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Aug 24 2012

Older fathers can also create genetic risks for children

One of the features of evolution is that once we have passed the age when we can have and raise children to a point where they can survive on their own and go on to have children, we have played our part in the process and have become redundant, evolutionarily speaking. Although our own bodies start to decay, this has no biological effect on our children.

Of course, thanks to science, we are now living much longer and have children at much older ages. People have long been aware that the danger of genetic risks to babies increases with the mother’s age. Older men who father children with women much younger than them were thought not to increase the risks of things like schizophrenia and autism.

But a new study says that men accumulate increased genetic mutations with age and can pass those on to their children too. “By the time a man reached the age of 40, his offspring had on average 65 random mutations that traced back to the paternal genetic material—that’s 260% more mutations than a 20-year-old dad would, on average, give to his children.” This research is significant since the average paternal age is increasing.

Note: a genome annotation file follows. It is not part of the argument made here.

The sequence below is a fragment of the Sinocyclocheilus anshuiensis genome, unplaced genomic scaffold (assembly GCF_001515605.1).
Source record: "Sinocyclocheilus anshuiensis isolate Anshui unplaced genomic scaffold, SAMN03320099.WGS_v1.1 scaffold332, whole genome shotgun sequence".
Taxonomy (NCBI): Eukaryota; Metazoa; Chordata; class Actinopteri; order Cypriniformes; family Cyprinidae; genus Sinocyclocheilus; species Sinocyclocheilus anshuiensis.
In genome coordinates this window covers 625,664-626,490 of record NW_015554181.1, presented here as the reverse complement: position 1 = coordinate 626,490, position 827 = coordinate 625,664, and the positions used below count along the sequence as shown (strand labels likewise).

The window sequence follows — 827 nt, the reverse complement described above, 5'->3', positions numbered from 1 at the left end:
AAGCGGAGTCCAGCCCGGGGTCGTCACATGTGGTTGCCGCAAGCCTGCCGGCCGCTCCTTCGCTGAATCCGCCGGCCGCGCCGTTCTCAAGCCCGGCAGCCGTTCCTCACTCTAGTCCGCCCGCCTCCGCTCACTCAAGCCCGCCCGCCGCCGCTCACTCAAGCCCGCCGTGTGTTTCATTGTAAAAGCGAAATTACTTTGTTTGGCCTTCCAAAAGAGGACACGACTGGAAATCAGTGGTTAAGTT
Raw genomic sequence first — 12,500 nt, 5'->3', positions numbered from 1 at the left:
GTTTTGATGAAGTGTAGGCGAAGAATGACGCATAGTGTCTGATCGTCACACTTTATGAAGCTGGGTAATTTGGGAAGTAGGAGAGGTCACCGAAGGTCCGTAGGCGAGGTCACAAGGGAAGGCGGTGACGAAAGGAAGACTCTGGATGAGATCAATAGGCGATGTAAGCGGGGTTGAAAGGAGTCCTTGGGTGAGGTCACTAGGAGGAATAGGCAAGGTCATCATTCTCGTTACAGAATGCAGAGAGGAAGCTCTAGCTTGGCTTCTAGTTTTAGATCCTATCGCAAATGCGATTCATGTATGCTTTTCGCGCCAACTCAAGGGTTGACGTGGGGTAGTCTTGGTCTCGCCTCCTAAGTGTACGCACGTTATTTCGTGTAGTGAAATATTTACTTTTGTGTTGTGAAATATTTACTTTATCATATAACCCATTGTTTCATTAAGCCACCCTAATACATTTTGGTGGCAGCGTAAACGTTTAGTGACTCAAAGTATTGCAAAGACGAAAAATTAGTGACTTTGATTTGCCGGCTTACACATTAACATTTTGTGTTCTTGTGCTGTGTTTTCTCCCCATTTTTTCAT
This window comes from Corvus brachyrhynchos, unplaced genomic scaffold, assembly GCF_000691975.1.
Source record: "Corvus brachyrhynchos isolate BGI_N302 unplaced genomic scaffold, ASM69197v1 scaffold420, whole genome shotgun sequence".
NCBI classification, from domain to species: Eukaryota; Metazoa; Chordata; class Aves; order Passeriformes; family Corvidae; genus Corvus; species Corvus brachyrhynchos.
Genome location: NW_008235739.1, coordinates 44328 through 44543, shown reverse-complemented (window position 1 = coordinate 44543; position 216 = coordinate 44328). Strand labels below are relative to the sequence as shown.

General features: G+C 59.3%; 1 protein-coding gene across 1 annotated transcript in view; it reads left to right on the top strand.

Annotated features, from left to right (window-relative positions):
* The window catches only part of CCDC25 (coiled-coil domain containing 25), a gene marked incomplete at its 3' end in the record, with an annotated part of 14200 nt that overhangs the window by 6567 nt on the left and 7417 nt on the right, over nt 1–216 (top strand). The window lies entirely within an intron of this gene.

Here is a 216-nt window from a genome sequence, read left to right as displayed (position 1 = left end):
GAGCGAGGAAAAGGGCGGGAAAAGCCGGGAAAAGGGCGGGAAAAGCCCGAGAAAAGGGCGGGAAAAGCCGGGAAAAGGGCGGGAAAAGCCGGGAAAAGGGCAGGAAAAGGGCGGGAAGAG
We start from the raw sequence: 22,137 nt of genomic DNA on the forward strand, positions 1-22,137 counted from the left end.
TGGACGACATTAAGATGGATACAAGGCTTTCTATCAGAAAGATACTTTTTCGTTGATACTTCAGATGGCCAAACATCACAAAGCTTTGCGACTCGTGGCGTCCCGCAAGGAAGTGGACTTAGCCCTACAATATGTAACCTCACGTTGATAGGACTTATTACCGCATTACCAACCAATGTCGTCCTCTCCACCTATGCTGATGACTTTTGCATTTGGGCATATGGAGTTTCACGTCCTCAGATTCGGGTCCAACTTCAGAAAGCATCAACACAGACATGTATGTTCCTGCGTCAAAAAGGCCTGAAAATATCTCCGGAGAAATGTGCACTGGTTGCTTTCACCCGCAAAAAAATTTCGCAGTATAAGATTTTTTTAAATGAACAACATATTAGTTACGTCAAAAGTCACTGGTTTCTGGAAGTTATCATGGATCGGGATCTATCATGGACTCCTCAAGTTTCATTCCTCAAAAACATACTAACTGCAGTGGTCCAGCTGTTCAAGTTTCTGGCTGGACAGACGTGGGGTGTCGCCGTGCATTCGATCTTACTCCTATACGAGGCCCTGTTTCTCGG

The study involved 78 family groups of a woman, man, and a child, many of whom had mental disorders. From the child’s DNA, they were able to see if the genetic mutation came from the mother or the father.

You can read the paper here.

6 comments

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  1. 1
    Psychoholic

    This bums me out on many levels.

  2. 2
    smrnda

    This is interesting, though I recall once encountering a naive suggestion that (for mothers – this was before this research or anything similar was out ) having kids earlier was better, but without realistically taking account of why lifestyle changes have resulted in people having children later in life.

  3. 3
    Corvus illustris

    The title subject is briefly discussed in Steve Jones’ little nontechnical book Y: the descent of men, Little, Brown (2002), with additional discussion and some additional (presumably outdated) references.

  4. 4
    slc1

    I don’t quite see what is new here. Artificial insemination labs have long had restrictions against accepting sperm donations from older men (>30) on the basis of deterioration in the quality of the sperm with age.

  5. 5
    Pierce R. Butler

    My father was 49 when I was born.

    With all those extra mutations, why don’t I have superpowers?

  6. 6
    Marcus Ranum

    It seems to me that this result is being downplayed. Or am I just paranoid? Helllloooo? Actual evidence of a cause-effect relationship influencing ASD?

    I wonder if all the anti-vaxxers will change their views, now.

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